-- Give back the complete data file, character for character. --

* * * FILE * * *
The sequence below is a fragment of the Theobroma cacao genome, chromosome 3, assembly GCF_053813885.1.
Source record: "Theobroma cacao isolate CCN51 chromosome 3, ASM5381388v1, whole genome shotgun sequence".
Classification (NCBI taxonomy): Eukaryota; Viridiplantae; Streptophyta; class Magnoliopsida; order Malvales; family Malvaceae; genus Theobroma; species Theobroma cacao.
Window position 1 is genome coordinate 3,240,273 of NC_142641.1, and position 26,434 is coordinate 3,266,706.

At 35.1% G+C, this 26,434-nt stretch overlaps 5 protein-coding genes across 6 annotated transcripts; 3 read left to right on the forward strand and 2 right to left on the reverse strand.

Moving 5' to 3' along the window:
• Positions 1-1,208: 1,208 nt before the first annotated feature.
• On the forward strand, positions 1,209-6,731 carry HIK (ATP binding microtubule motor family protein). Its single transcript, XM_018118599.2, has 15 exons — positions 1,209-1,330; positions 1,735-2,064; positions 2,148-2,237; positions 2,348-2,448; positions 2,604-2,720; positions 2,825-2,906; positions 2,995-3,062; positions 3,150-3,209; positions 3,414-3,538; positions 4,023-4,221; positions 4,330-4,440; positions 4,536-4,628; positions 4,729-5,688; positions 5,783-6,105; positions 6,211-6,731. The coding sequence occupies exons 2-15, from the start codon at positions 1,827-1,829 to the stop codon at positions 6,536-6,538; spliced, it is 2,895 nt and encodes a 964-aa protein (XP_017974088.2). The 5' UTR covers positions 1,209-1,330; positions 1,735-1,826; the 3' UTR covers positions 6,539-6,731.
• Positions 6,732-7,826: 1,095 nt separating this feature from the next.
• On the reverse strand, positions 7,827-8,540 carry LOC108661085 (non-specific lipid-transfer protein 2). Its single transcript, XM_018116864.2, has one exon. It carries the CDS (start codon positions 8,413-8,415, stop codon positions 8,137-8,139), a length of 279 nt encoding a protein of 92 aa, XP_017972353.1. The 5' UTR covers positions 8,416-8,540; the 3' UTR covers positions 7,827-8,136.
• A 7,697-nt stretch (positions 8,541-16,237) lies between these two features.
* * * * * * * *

The sequence below is a fragment of the Theobroma cacao genome, chromosome 3, assembly GCF_053813885.1.
Source record: "Theobroma cacao isolate CCN51 chromosome 3, ASM5381388v1, whole genome shotgun sequence".
Classification (NCBI taxonomy): Eukaryota; Viridiplantae; Streptophyta; class Magnoliopsida; order Malvales; family Malvaceae; genus Theobroma; species Theobroma cacao.
Window position 1 is genome coordinate 3,240,273 of NC_142641.1, and position 26,434 is coordinate 3,266,706.

At 35.1% G+C, this 26,434-nt stretch overlaps 5 protein-coding genes across 6 annotated transcripts; 3 read left to right on the forward strand and 2 right to left on the reverse strand.

Moving 5' to 3' along the window:
• Positions 1-1,208: 1,208 nt before the first annotated feature.
• On the forward strand, positions 1,209-6,731 carry HIK (ATP binding microtubule motor family protein). Its single transcript, XM_018118599.2, has 15 exons — positions 1,209-1,330; positions 1,735-2,064; positions 2,148-2,237; positions 2,348-2,448; positions 2,604-2,720; positions 2,825-2,906; positions 2,995-3,062; positions 3,150-3,209; positions 3,414-3,538; positions 4,023-4,221; positions 4,330-4,440; positions 4,536-4,628; positions 4,729-5,688; positions 5,783-6,105; positions 6,211-6,731. The coding sequence occupies exons 2-15, from the start codon at positions 1,827-1,829 to the stop codon at positions 6,536-6,538; spliced, it is 2,895 nt and encodes a 964-aa protein (XP_017974088.2). The 5' UTR covers positions 1,209-1,330; positions 1,735-1,826; the 3' UTR covers positions 6,539-6,731.
• Positions 6,732-7,826: 1,095 nt separating this feature from the next.
• On the reverse strand, positions 7,827-8,540 carry LOC108661085 (non-specific lipid-transfer protein 2). Its single transcript, XM_018116864.2, has one exon. It carries the CDS (start codon positions 8,413-8,415, stop codon positions 8,137-8,139), a length of 279 nt encoding a protein of 92 aa, XP_017972353.1. The 5' UTR covers positions 8,416-8,540; the 3' UTR covers positions 7,827-8,136.
• A 7,697-nt stretch (positions 8,541-16,237) lies between these two features.